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Designed for psychology students, this guide takes you through the Library’s resources to improve your research.
Primary Sources

Primary sources are original documents created or experienced concurrently with the event. Primary sources give first-hand observations and contemporary accounts. See the Research Guides for a list of places to find primary source content for that subject or course.

Primary sources can include:

  • interviews
  • news footage
  • data sets
  • original research
  • speeches
  • diaries
  • letters
  • creative works
  • Oral records
  • Artifacts

Primary sources can include both published and unpublished materials.

The Basics of Primary Sources
  1. There is no single repository of primary sources, however, a multitude of organizations have digital collections and/or archives to varying degrees of professionalism.
  2. Because of the variety in collections of primary sources, there is often limited metadata, which means you will need to familiarize yourself on the terminology and subject tags for each collection. Thankfully, a quick browse around a collection should do the trick.
  3. Though some primary source documents remain undigitized and locally accessible, dedicated archivists and librarians frequently facilitate access upon request (it may cost a little something!).
  4. Embrace the challenge! Primary source material offers an engaging research experience, providing direct insight into the past unattainable through secondary sources. It empowers you to become an active analyst of historical events, applying the hindsight of the present to unmediated information. This valuable approach enriches research across diverse disciplines.
  5. Primary source material will vary by discipline.
  6. Copies, translations, or transcriptions of a primary source still count as a primary source.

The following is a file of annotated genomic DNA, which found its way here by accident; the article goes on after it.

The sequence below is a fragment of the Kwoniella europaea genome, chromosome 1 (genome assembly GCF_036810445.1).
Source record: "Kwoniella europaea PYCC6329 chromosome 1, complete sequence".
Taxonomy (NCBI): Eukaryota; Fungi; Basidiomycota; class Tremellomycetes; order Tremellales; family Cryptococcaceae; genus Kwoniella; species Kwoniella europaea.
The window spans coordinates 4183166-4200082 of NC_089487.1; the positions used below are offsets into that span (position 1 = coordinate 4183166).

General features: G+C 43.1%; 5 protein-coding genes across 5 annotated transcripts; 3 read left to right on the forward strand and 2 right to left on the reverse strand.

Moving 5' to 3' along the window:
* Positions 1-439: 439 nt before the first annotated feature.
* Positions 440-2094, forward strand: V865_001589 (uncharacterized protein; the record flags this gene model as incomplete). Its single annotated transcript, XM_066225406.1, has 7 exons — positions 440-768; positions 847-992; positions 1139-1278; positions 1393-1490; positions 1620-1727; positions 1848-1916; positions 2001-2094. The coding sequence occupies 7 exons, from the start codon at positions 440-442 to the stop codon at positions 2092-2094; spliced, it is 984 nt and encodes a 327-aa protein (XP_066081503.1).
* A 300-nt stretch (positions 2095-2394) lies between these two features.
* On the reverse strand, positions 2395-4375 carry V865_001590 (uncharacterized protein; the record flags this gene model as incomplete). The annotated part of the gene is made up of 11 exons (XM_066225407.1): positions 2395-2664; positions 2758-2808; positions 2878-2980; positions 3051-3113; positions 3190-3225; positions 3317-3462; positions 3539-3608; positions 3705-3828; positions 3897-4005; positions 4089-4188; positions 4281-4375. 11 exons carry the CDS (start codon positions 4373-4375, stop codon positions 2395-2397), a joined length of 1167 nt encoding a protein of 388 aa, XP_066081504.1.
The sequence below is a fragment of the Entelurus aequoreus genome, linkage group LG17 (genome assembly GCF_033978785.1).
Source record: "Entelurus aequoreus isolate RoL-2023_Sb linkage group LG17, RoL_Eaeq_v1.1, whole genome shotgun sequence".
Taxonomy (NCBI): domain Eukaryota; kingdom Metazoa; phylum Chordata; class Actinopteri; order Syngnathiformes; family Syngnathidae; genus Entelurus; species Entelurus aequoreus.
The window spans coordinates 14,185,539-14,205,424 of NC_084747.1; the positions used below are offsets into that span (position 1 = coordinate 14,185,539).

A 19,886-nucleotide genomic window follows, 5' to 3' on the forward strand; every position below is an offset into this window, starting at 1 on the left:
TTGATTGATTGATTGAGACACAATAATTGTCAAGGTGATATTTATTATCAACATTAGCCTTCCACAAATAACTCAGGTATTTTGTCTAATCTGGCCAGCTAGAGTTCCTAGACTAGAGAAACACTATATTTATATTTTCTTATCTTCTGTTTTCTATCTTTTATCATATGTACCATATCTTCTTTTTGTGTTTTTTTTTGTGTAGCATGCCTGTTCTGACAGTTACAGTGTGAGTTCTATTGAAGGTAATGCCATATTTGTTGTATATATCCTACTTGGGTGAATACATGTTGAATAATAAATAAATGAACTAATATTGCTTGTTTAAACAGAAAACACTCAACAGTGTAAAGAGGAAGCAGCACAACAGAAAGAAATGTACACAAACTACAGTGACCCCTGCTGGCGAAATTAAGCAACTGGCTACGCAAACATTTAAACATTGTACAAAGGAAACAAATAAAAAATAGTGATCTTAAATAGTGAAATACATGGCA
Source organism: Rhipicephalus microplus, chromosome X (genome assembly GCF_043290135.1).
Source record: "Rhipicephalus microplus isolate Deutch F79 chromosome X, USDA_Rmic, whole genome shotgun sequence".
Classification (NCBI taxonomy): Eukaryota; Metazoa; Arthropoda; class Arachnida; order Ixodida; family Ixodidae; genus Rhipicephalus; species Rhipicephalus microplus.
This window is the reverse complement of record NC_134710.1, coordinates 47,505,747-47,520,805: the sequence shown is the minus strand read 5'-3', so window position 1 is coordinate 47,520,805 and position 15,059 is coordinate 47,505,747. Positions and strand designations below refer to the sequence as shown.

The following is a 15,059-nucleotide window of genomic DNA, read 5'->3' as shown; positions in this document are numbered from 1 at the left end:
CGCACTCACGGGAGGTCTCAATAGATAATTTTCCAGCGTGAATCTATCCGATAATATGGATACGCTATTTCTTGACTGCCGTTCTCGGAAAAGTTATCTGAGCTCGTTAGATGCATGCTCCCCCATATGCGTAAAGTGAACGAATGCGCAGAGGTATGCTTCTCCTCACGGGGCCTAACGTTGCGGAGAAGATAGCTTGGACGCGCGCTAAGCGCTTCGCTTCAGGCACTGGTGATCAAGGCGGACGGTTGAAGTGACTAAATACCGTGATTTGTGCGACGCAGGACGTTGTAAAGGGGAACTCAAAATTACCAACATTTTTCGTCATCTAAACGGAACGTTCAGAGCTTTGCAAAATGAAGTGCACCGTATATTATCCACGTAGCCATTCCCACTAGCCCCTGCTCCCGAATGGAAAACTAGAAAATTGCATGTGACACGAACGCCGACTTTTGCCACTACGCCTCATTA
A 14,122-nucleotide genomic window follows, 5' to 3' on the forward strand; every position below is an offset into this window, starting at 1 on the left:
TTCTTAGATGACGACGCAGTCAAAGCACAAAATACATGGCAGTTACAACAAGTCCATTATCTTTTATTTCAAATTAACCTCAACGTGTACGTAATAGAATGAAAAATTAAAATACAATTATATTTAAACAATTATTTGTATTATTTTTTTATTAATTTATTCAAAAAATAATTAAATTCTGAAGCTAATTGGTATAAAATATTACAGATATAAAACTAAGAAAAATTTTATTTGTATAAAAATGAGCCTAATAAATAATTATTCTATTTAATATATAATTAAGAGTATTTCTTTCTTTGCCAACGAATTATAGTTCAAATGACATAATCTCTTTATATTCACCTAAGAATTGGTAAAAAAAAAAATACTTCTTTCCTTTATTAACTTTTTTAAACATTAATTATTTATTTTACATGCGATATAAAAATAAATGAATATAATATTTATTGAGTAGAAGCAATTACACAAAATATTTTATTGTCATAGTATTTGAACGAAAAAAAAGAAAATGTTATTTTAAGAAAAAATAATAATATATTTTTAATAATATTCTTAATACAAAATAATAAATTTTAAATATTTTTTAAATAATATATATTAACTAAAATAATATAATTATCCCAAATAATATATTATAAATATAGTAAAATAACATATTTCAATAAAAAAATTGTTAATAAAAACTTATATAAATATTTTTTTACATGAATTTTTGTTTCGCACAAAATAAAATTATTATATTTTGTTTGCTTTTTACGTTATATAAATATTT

Search Strategies for Primary Sources
  1. Conduct thorough background research and engage in relevant reading to enhance your effectiveness in searching. As your familiarity with terminology, key figures, and relevant locations grows, so too will your ability to navigate information resources effectively.
  2. Utilize overview works (general research tools) like encyclopedias, dictionaries, and websites to acquire foundational knowledge (Wikipedia can offer insights, but note its limitations for academic citation!)
  3. Consider the relevant time period and be mindful of historical communication delays, avoiding overly restrictive search parameters for time-bound topics.
Evaluating Primary Sources


Much like evaluating any source, you want to ask yourself a few questions:

  • Who was the author/creator?
  • When did he/she create the source and why?
  • Who was the intended audience?
  • What is the purpose of the source?
  • What was the context (historical, social, religious, political, etc.) in which the source was created?
  • Has the source been edited, translated, or altered?
  • What are the limitations of this source?
  • How does the account compare to that in other sources, both primary and secondary?
  • Consider the language used by the sources and whether meaning and/or context has changed?
  • What were the capabilities of the author/creator?
  • What are possible biases or assumptions of the author/creator?


Secondary Sources

Secondary Sources

Secondary sources analyze, interpret, or otherwise discuss an event, era, person or topic in a manner that critiques or reviews the subject.

Secondary sources can include:

  • Books
  • Journal articles
  • Textbooks
  • Biographies

Types of Secondary Source Publications:

  1. Scholarly - intended for academic use with specialized vocabulary and extensive citations. They are often peer-reviewed.
  2. Popular - intended for the general public and typically written to entertain, inform, or persuade.
  3. Trade - intended to share general news, trends, and opinions within a certain industry. They are not considered scholarly because they do not focus on advanced research and are not peer-reviewed, even though they are usually written by experts.